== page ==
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Mental Illness and the Struggle for Services

Published: 2011-03-21 - Updated: 2013-08-21
Author: Thomas C. Weiss
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Synopsis: People with mental health disabilities often find themselves with no source of income home transportation and no way to get to the services they need. People with mental health disabilities many times find themselves with no source of income, no home, no transportation, and no way to get to the services they need.

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People with mental health disabilities many times find themselves with no source of income, no home, no transportation, and no way to get to the services they need.


The disabilities they experience range from depression to schizophrenia, making the challenges they face very diverse and problematic. The term, 'common depression,' has no realistic meaning. There is no generic set of rules that can be applied to people with mental health disabilities where expectation of their abilities is concerned. People are all unique individuals with equally unique needs.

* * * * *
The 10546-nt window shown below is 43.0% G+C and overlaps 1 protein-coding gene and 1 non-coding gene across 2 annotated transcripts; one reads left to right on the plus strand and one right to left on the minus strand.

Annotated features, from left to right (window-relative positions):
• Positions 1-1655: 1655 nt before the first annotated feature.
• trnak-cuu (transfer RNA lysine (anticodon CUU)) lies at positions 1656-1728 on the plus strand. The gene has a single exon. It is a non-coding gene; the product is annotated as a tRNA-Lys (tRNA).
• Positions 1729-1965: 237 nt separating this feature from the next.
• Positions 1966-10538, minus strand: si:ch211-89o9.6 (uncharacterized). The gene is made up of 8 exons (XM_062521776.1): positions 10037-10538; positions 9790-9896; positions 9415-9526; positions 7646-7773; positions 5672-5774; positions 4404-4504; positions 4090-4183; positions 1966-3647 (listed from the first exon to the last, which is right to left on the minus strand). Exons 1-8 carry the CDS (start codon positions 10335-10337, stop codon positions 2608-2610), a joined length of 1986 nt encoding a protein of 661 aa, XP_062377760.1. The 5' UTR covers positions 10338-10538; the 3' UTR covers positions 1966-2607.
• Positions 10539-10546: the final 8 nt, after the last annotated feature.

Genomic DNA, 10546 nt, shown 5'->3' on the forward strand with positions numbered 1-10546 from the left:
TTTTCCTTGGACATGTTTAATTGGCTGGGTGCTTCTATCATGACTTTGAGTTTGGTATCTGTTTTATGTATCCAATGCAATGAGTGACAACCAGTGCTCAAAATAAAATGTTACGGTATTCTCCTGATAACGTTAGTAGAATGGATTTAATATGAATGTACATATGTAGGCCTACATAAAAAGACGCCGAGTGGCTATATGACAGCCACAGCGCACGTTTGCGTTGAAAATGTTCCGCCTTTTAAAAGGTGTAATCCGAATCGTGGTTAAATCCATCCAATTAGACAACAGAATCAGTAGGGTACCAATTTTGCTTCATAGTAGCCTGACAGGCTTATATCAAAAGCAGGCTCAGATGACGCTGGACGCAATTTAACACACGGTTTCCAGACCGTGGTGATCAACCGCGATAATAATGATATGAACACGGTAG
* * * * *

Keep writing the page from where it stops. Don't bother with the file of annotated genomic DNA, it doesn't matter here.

The services and organizations that are in place for people with mental health disabilities are often times located in buildings, not out in the community looking for people. Yet the prevalence of mental health disabilities in the communities of America is vast. While hospitals are located in cities and communities, they often require transportation to get to, making them inaccessible to people.

Stigma is working against the health care of people in America every single day.

Each year in this nation, a mere twenty-percent of children and teenagers who have a form of mental health disability are identified and receive the mental health services they need. Nearly half of students who have a mental health disability and are over the age of fourteen drop out of high school entirely, a rate that is the highest of any disability group in America.